A repeated warning about cannabis use in the post-hippie era is to be aware that what you’re smoking or ingesting isn’t your grandparents’ cannabis. Humans have worked hard in recent decades to produce strains with powerful doses of tetrahydrocannabinol, or THC, the psychoactive component of the plant. The result is a surprisingly intense high that famously sent New York Times columnist Maureen Dowd into a spiral of paranoia after she ingested a cannabis-laced chocolate edible one fateful evening in Colorado.
A superstrong strain of pot might overpower unwitting baby boomers, but all of this might just be a case of déjà vu. Today’s herb could be somewhat like cannabis that people cultivated about 2,500 years ago in Central Asia, a plant also bearing high levels of THC. Research published June 12 in Science Advances offers the first evidence that humans around that time not only used cannabis for the high it offers but also selected strains for their THC-packed psychoactive power, burning them in mortuary rituals. The find represents some of the oldest documented use of cannabis for its mind-altering effects. “I am impressed by this new and important discovery,” says Tengwen Long, an assistant professor and environmental archaeologist at the University of Nottingham, Nimbo campus, who was not involved in the study. “It offers us very important data concerning humans’ close interaction with the plant.”
This earliest example of humans burning cannabis in a purposeful way was uncovered as researchers worked on solving the mystery of ancient wooden burners found at a cemetery site in the Pamir mountain range in eastern China. The burners, dating to about 500 years B.C., were charred. Samples of the char revealed compounds that develop when people living in the region burned cannabis. Furthermore, the estimated levels of THC in these samples were higher than wild cannabis would normally produce, suggesting intentional cultivation of the plant for its psychoactive powers.
Such a discovery adds to growing indications of an association among many cultures of cannabis with the afterworld and death, says Mark Merlin, professor of botany at the University of Hawaii, who was not involved in conducting this study. Cannabis was probably used for “medicinal and spiritual reasons,” he says, “which are not really separated by most traditional societies.”
Although the work shows the earliest chemical evidence of cannabis smoking, says study author Yimin Yang, professor of archaeometry at the University of Chinese Academy of Sciences, it doesn’t necessarily mean that the Pamirs are where the practice first gathered steam. Yang’s co-author Robert Spengler, laboratory director at the Max Planck Institute for the Science of Human History, agrees. Despite a cluster of archaeological finds from the Pamirs and other ancient cultures in the mountain foothill areas of Asia, Spengler urges researchers to continue the quest for earlier examples of cannabis use elsewhere.
More cases may inevitably turn up, says Barney Warf, professor of geography at the University of Kansas, who was not involved in the work. Warf called the most recent finding a “very reasonable and thorough study [that] makes a useful contribution documenting early psychoactive cannabis use. But I would not be surprised if future efforts uncover even earlier cases.”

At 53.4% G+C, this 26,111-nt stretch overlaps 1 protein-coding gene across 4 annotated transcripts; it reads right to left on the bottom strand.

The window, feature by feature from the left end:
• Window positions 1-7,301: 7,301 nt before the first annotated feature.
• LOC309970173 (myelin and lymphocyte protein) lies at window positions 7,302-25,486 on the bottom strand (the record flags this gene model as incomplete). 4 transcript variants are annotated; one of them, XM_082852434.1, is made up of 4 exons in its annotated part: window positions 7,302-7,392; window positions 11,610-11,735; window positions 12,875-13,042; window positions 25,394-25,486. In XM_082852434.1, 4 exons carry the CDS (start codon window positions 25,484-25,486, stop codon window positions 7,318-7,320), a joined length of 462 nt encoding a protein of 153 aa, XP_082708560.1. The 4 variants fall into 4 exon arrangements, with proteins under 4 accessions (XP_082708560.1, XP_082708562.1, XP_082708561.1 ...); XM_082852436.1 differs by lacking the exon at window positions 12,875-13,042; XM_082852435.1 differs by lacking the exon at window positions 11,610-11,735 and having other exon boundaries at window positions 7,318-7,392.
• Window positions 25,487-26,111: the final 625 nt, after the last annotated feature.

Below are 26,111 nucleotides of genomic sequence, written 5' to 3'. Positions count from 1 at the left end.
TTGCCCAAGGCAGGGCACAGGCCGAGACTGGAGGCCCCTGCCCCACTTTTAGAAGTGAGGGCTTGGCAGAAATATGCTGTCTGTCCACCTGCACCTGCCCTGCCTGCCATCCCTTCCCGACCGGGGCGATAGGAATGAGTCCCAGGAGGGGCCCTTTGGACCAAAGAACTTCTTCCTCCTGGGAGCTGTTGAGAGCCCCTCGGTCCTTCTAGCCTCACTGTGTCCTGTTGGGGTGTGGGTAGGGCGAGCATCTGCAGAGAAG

Other regions where evidence of ancient cannabis use has emerged include the lands of the ancient Scythians in Siberia and similarly old sites in China, where hints of recreational use have been discovered, says study author Hongen Jiang, professor of archaeobotany at the University of the Chinese Academy of Sciences. Merlin points to the discovery in Japan of seeds that are about 10,000 years old. “This was a key plant in Eurasia,” he says.
A practice involving cannabis and death rites that may have disseminated far and wide along trade routes such as the Silk Road could have met its end with the rise of monotheism, Merlin says. “The spread of the major monotheistic religions pretty much wiped out shamanism, but there are vestiges,” he notes.
This sense of an ancient diversity of human ritualistic use lends context to the attention cannabis receives in contemporary headlines, says Spengler. “It is important to continually illustrate that the human interaction with this plant goes deeper back in time,” he says.
In the meantime, Long sees the findings reported in this study as “unambiguous” in confirming early use of cannabis deliberately as a psychoactive substance. Merlin agrees that all signs point to intentional use of the plant for this purpose, but it’s also possible that ancient people burned it to mask the smell of death and decay associated with mortuary rites, he says.
Still, Merlin doesn’t think that’s really the case, because of the link of cannabis to the burials of shamans, suggesting shamans might continue their practices in the afterlife. Merlin himself has seen a another example of ancient cannabis use, although without confirmation of burning. “It was almost two pounds of cannabis next to a shaman’s head, practically still green,” he says, expressing awe of the find in tombs in Turpan, northwest China. “I observed this 2,500-year-old shaman, and he had mortar that had been caked in cannabis with him. That was a remarkable find.”